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People v. Wilson (1985) 176 Cal.App.3d Supp.1

176 Cal.App.3d Supp. 1 (1985)

222 Cal. Rptr. 540

THE PEOPLE, Plaintiff and Respondent,
v.
RONALD ADRIAN WILSON, Defendant and Appellant.

Docket No. 22657.

Court of Appeals of California, Appellate Department, Superior Court, Los Angeles.

December 6, 1985.

COUNSEL

James M. Steck for Defendant and Appellant.

Ira Reiner, District Attorney, Maurice H. Oppenheim and Donald J. Kaplan, Deputy District Attorneys, for Plaintiff and Respondent.

OPINION

COOPERMAN, P.J.

Defendant Ronald Wilson appeals from a judgment of conviction following a jury trial at which time he was found guilty as charged in count I of a misdemeanor complaint with violating Vehicle Code section 23152, subdivision (a) (driving under the influence of an alcoholic beverage).[1]

The reporter's transcript of the trial proceedings reflects the following evidence:

California Highway Patrol Officer Jerelyn Albers and her partner, Officer Miranda, were on patrol on the 60 Freeway, in uniform and in a marked Highway Patrol vehicle, on September 15, 1983, at 3 a.m. At that time Officer Albers saw a vehicle “parked on the shoulder at an angle on the shoulder with the left rear portion of the vehicle partially into the No. 3 lane and the lights were all on.” The officers pulled in behind the parked vehicle and upon illuminating its interior they observed one person in the vehicle.

Officer Albers approached the parked vehicle and as she did so she noticed that its engine was running, the vehicle was in park and the air conditioner was running. Upon approaching the vehicle, Officer Albers saw defendant behind the wheel and asleep. To avoid the possibility of an accident, Officer Albers opened the vehicle door and turned off the engine before awakening defendant.

After awakening defendant, Officer Albers asked him to exit the vehicle. When he exited his vehicle, defendant walked right into the middle of the traffic lane. Officer Albers had to grab him and pull him back. The officer noted an odor of an alcoholic beverage about defendant's person. Defendant Page Supp. 4 also exhibited other symptoms of intoxication, including slurred speech, disorientation, and bloodshot, watery eyes.

When Officer Albers felt that defendant was completely awake, she asked him some questions. She asked defendant if he had been drinking. He answered in the affirmative. In response to further questions, defendant said he did not know how much he had to drink but said that he began drinking about 7 p.m. and stopped about 10 p.m. Further response from defendant indicated that he was disoriented as to time and location. Defendant said that he was “out” approximately two hours. Apparently, defendant did not know how long he had been asleep but felt that he had been driving about two hours. The vehicle belonged to defendant. He further indicated that there was nothing mechanically wrong with his vehicle. The location of defendant's vehicle was approximately one and a half miles from the nearest onramp.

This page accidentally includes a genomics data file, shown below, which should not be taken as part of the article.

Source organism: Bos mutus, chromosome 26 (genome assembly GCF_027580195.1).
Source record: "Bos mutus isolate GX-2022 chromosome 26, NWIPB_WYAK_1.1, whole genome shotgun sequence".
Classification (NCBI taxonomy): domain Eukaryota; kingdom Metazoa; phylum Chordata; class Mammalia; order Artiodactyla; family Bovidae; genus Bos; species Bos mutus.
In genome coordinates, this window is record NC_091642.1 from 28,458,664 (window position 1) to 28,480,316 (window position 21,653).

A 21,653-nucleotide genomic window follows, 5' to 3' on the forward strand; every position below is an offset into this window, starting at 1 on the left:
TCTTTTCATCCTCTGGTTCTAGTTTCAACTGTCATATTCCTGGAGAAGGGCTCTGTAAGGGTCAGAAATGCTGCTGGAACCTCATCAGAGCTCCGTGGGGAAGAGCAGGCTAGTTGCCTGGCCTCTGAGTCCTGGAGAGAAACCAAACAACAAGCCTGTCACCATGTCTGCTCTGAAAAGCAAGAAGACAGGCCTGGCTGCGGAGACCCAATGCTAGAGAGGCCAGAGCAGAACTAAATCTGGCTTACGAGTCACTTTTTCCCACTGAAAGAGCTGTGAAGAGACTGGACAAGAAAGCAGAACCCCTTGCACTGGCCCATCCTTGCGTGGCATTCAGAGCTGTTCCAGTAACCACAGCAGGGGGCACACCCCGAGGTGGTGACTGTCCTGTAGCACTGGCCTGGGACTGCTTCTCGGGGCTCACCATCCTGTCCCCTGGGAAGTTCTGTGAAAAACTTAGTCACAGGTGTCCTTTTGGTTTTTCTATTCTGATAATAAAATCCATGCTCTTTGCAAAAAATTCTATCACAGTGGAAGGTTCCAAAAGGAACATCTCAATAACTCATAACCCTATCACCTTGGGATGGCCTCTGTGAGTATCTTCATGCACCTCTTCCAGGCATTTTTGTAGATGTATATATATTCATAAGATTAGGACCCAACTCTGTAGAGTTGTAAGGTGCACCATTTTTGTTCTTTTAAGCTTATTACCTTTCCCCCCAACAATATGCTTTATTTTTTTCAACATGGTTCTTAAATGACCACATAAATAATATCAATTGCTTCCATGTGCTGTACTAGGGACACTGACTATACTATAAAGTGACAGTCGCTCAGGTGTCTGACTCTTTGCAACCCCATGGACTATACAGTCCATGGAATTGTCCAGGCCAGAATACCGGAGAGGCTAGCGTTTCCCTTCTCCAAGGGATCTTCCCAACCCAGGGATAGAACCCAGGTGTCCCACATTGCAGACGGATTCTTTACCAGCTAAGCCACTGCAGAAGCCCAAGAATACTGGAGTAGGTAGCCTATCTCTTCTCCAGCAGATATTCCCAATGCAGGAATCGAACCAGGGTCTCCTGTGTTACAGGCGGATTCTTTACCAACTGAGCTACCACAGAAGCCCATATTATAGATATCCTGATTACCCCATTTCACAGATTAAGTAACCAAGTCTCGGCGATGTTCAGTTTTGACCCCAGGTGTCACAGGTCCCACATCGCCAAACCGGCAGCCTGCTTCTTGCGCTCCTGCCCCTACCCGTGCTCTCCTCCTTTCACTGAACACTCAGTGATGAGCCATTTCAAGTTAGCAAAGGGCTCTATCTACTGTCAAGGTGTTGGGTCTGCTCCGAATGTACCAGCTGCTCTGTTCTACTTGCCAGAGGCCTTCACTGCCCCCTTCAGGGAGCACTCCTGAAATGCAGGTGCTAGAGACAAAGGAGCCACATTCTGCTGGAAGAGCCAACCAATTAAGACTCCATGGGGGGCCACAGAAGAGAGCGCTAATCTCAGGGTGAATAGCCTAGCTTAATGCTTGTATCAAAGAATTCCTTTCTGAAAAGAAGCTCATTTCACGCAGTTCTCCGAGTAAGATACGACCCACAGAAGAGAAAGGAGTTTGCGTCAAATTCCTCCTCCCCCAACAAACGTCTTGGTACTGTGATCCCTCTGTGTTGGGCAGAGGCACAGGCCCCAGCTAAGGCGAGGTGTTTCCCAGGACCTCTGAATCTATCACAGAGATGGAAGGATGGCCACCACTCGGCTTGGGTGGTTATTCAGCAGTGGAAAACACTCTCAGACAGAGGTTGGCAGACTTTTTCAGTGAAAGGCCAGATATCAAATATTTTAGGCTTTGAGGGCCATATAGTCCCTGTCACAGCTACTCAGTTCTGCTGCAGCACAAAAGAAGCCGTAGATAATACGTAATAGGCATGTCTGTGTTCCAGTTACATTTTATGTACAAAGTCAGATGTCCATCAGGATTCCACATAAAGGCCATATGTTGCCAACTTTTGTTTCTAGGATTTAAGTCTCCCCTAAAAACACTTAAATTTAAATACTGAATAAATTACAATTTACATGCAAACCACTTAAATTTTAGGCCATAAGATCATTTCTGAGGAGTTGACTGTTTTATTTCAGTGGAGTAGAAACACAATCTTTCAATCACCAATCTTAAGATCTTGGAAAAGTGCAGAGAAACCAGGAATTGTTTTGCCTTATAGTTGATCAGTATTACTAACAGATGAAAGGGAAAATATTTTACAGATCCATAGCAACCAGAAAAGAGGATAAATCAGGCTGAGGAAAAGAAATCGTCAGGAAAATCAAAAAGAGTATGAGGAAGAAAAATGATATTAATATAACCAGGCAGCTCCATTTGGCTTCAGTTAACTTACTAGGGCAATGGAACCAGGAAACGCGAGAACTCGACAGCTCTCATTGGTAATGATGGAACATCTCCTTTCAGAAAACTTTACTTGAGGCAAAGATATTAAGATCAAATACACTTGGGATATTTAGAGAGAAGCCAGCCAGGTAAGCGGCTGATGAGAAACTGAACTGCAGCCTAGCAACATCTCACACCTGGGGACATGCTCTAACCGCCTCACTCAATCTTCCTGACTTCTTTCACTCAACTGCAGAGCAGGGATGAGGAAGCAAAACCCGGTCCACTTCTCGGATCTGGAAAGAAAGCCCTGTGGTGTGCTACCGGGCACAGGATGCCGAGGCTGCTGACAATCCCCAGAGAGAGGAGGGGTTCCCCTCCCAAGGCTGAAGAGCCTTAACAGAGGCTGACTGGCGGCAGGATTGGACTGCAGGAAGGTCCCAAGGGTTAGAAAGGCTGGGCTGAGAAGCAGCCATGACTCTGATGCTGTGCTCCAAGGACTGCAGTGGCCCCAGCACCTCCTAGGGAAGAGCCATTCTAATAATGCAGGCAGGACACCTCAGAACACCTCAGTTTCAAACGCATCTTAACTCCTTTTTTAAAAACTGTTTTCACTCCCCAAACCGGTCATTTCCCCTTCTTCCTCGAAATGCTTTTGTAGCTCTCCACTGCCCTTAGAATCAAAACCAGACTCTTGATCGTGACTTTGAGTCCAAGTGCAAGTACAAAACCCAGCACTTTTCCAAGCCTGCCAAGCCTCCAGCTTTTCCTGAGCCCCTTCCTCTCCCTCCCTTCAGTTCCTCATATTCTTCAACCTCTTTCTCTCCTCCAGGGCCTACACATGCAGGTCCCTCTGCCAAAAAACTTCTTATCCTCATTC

Defendant was asked to perform a series of field sobriety tests. Officer Albers formed the opinion that defendant was under the influence of an alcoholic beverage based on his poor performance of those tests, the odor of an alcoholic beverage emanating from him and the other symptoms of intoxication he had exhibited.

Cynthia Wilson, defendant's ex-wife, testified that she had dinner with defendant on the evening preceding his arrest and that between about 6:30 p.m. and about 9 or 10 p.m. defendant drank two beers. He left her apartment about 11 p.m. Wilson said defendant's vehicle overheated but she did not recall defendant complaining about the vehicle overheating that evening.

Defendant testified in his own behalf. The substance of his testimony concerning what transpired until he left the company of his ex-wife was the same as her testimony. He then testified that he left his ex-wife's apartment between 11 and 11:30 p.m. and drove around for about two hours because he was lost. During his drive, defendant stopped to purchase cigarettes and at that time bought a six-pack of beer. His vehicle overheated on the freeway and defendant pulled over to the side.

Defendant testified that he probably did not do well on the field sobriety tests for the following reasons: He was tired. He also had a back problem. Moreover, he wore his glasses during the finger-to-nose test although he is not supposed to wear his glasses for close work. Additionally, the spotlights of the police vehicle were shining in his eyes.